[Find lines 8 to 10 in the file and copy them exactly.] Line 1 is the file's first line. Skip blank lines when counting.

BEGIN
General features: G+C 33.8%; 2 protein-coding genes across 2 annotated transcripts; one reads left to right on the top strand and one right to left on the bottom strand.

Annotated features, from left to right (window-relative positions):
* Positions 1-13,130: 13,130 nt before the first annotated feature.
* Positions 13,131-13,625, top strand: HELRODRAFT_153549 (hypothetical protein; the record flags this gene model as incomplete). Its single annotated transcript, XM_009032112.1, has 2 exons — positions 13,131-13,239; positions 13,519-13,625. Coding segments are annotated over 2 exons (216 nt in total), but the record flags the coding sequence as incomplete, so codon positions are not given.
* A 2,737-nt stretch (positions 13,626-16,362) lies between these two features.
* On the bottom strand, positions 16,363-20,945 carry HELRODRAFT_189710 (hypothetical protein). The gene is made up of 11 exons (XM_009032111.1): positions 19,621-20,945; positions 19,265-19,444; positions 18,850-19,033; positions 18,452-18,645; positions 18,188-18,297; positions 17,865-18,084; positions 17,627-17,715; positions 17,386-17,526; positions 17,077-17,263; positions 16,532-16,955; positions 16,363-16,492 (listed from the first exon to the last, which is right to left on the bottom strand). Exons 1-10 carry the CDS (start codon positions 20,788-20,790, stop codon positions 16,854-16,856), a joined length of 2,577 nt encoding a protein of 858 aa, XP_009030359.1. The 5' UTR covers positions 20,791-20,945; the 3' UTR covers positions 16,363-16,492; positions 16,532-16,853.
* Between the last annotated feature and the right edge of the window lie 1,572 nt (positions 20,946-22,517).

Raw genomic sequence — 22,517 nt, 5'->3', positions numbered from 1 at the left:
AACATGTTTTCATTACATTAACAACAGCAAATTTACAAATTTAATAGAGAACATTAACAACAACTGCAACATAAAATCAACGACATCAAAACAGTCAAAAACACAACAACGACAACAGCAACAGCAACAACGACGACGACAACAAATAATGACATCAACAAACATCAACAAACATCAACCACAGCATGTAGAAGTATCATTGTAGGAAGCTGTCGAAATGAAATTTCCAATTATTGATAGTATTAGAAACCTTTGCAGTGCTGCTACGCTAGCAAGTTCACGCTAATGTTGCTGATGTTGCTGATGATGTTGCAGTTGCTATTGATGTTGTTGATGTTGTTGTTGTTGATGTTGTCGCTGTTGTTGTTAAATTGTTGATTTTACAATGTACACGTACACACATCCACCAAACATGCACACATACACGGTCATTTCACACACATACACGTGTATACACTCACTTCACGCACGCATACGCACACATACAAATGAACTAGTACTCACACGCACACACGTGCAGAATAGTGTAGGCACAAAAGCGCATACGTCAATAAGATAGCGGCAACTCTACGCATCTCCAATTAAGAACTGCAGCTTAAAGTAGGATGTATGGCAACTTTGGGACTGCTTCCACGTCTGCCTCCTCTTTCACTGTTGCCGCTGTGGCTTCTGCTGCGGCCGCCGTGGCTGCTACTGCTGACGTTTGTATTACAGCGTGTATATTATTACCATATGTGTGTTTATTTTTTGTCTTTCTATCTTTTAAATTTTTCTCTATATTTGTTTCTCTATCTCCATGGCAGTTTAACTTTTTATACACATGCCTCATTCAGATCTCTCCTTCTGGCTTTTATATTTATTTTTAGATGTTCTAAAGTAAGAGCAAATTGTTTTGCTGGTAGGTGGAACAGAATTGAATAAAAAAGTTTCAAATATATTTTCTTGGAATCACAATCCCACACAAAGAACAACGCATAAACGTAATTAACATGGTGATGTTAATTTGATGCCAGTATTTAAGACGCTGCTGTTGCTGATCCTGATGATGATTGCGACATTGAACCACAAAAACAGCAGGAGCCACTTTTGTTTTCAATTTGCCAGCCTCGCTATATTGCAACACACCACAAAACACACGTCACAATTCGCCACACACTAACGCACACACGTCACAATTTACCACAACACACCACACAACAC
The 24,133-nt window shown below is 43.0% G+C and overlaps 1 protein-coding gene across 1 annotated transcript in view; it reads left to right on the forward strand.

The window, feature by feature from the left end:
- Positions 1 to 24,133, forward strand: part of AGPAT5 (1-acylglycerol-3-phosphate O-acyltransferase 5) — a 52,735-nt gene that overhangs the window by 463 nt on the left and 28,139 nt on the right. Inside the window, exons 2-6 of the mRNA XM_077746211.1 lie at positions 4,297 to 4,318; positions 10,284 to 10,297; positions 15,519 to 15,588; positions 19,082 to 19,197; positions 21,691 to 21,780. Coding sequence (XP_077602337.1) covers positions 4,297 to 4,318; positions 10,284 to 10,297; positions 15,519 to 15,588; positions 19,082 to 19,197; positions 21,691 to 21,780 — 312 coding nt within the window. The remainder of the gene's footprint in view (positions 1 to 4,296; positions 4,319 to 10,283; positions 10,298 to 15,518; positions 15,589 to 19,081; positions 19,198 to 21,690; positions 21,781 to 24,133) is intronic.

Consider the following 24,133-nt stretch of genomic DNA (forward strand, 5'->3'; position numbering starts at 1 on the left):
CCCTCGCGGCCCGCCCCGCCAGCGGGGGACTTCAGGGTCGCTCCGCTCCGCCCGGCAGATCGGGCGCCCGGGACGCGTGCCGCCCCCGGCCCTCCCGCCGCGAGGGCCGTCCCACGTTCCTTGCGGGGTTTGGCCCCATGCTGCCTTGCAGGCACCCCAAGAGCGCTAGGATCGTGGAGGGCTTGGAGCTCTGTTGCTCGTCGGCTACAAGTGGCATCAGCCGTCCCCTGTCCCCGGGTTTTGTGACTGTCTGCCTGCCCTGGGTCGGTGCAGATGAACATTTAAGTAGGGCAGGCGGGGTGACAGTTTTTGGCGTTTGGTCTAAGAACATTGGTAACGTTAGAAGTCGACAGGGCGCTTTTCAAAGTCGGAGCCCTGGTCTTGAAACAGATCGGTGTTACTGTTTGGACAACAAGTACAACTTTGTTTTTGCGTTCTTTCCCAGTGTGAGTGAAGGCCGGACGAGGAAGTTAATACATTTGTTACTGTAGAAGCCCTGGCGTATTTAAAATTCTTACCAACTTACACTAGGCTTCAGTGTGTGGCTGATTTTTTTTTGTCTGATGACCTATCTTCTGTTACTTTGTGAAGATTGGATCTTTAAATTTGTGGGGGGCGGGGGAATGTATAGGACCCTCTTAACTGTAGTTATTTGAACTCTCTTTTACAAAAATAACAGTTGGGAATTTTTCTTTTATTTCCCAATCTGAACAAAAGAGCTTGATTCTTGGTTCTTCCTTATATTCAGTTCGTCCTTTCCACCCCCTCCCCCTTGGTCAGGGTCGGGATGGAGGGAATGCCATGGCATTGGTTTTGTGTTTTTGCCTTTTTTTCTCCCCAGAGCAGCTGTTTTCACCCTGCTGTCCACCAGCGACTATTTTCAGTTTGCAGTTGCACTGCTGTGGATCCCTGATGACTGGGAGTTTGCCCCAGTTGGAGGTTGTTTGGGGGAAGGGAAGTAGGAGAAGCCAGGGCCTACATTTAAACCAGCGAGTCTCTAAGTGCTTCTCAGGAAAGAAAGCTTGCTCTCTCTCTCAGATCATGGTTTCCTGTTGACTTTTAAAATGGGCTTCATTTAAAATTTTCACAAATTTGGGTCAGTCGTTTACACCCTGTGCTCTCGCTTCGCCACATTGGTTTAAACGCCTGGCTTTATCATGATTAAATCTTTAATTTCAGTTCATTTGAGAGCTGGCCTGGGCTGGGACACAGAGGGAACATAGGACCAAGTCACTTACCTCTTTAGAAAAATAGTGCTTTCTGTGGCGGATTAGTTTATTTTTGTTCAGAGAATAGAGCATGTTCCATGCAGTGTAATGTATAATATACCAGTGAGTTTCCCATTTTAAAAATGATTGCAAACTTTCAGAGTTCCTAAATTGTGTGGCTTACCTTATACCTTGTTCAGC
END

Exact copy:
Raw genomic sequence — 22,517 nt, 5'->3', positions numbered from 1 at the left:
AACATGTTTTCATTACATTAACAACAGCAAATTTACAAATTTAATAGAGAACATTAACAACAACTGCAACATAAAATCAACGACATCAAAACAGTCAAAAACACAACAACGACAACAGCAACAGCAACAACGACGACGACAACAAATAATGACATCAACAAACATCAACAAACATCAACCACAGCATGTAGAAGTATCATTGTAGGAAGCTGTCGAAATGAAATTTCCAATTATTGATAGTATTAGAAACCTTTGCAGTGCTGCTACGCTAGCAAGTTCACGCTAATGTTGCTGATGTTGCTGATGATGTTGCAGTTGCTATTGATGTTGTTGATGTTGTTGTTGTTGATGTTGTCGCTGTTGTTGTTAAATTGTTGATTTTACAATGTACACGTACACACATCCACCAAACATGCACACATACACGGTCATTTCACACACATACACGTGTATACACTCACTTCACGCACGCATACGCACACATACAAATGAACTAGTACTCACACGCACACACGTGCAGAATAGTGTAGGCACAAAAGCGCATACGTCAATAAGATAGCGGCAACTCTACGCATCTCCAATTAAGAACTGCAGCTTAAAGTAGGATGTATGGCAACTTTGGGACTGCTTCCACGTCTGCCTCCTCTTTCACTGTTGCCGCTGTGGCTTCTGCTGCGGCCGCCGTGGCTGCTACTGCTGACGTTTGTATTACAGCGTGTATATTATTACCATATGTGTGTTTATTTTTTGTCTTTCTATCTTTTAAATTTTTCTCTATATTTGTTTCTCTATCTCCATGGCAGTTTAACTTTTTATACACATGCCTCATTCAGATCTCTCCTTCTGGCTTTTATATTTATTTTTAGATGTTCTAAAGTAAGAGCAAATTGTTTTGCTGGTAGGTGGAACAGAATTGAATAAAAAAGTTTCAAATATATTTTCTTGGAATCACAATCCCACACAAAGAACAACGCATAAACGTAATTAACATGGTGATGTTAATTTGATGCCAGTATTTAAGACGCTGCTGTTGCTGATCCTGATGATGATTGCGACATTGAACCACAAAAACAGCAGGAGCCACTTTTGTTTTCAATTTGCCAGCCTCGCTATATTGCAACACACCACAAAACACACGTCACAATTCGCCACACACTAACGCACACACGTCACAATTTACCACAACACACCACACAACAC
The 24,133-nt window shown below is 43.0% G+C and overlaps 1 protein-coding gene across 1 annotated transcript in view; it reads left to right on the forward strand.